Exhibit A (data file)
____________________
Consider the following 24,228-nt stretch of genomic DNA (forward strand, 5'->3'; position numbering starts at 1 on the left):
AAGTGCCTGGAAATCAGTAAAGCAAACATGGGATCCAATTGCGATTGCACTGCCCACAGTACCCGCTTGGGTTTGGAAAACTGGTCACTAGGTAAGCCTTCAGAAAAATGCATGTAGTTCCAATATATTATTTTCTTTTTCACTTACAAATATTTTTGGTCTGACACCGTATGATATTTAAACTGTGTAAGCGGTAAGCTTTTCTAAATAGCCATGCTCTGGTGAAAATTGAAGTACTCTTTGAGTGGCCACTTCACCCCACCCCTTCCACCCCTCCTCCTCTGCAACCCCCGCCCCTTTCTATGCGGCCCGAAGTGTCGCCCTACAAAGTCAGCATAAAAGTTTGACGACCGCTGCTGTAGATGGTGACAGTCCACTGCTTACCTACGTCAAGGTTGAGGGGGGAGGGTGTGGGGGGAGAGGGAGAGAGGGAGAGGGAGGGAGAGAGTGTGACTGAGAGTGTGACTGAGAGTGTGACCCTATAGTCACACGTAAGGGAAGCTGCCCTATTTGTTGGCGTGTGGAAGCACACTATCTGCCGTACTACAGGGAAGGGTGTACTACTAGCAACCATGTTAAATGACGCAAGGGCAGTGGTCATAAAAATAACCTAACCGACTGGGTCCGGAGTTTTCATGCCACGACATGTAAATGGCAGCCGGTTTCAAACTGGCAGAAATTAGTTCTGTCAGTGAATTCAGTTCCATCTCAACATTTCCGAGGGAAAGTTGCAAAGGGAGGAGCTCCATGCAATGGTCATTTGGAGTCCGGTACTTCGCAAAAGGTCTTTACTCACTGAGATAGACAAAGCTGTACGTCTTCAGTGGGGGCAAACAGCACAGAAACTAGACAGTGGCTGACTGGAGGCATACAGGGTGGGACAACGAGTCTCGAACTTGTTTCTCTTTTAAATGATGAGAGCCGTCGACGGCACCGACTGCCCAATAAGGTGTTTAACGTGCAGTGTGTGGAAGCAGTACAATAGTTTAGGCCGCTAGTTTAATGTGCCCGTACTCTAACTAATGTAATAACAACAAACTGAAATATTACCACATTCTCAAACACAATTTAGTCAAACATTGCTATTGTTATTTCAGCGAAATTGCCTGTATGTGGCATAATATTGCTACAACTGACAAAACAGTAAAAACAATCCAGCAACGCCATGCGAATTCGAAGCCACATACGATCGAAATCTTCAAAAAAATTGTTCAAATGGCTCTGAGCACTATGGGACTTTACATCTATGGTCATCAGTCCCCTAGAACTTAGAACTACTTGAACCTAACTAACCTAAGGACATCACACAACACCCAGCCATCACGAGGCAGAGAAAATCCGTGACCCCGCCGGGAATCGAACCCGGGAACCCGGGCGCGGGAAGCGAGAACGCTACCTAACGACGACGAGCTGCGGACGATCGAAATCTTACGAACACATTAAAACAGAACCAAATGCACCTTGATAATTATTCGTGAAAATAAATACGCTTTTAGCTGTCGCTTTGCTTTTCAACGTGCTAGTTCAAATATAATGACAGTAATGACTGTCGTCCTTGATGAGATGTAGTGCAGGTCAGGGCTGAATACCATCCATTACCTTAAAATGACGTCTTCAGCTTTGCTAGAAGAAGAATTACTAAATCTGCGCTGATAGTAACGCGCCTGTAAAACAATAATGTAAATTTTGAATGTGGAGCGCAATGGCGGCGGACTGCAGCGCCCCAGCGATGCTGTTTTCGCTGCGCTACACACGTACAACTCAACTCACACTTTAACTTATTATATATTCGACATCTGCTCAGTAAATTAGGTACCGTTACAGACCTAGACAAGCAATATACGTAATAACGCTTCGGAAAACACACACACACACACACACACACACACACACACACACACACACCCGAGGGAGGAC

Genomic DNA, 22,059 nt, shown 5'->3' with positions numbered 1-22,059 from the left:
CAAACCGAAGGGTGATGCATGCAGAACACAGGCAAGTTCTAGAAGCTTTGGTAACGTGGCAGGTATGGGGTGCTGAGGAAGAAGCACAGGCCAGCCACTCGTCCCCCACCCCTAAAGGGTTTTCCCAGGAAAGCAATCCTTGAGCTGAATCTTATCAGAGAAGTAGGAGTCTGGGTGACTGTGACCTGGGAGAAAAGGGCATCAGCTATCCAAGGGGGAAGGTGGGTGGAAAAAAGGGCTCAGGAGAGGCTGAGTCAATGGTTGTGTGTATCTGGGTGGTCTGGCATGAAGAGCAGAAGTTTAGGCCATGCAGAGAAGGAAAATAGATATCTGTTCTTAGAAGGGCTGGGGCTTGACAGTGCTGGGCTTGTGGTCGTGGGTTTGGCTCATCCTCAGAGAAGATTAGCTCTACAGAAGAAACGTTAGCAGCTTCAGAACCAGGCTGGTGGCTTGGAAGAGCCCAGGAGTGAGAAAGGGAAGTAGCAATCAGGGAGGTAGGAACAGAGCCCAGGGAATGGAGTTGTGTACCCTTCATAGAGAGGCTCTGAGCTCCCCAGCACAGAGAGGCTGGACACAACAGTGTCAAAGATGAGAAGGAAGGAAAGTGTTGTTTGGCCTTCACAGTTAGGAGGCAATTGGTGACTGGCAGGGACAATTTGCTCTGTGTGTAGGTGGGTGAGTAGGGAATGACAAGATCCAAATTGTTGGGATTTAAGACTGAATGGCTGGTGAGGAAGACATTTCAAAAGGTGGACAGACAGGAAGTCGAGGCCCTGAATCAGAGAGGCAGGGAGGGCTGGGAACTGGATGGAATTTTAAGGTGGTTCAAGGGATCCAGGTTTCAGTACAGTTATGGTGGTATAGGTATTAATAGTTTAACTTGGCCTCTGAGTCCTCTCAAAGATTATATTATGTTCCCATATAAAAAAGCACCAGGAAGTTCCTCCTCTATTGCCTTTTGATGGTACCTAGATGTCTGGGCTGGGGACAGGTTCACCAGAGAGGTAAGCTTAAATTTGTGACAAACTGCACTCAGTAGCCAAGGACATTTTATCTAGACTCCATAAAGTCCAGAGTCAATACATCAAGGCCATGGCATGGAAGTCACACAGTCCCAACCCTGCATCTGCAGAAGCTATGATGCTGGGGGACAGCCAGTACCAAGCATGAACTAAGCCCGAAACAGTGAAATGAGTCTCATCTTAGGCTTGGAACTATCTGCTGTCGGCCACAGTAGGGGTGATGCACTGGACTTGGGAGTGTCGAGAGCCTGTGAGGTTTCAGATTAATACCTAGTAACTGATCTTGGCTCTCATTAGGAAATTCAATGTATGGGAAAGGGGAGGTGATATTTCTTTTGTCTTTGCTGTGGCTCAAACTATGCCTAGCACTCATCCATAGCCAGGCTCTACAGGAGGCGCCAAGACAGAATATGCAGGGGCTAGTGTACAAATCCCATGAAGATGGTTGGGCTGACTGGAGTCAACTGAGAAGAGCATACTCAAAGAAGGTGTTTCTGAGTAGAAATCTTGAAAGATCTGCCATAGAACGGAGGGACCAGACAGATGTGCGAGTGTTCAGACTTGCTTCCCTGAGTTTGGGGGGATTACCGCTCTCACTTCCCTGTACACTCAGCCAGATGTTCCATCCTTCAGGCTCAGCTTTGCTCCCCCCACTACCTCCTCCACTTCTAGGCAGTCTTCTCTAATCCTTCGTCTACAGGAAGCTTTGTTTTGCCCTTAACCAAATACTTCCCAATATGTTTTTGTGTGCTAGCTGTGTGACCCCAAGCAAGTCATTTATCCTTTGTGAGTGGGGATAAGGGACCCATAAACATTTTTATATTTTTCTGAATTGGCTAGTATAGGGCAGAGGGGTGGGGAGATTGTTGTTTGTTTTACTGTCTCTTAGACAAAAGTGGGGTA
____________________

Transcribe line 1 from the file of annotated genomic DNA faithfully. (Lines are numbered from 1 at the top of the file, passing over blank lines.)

Consider the following 24,228-nt stretch of genomic DNA (forward strand, 5'->3'; position numbering starts at 1 on the left):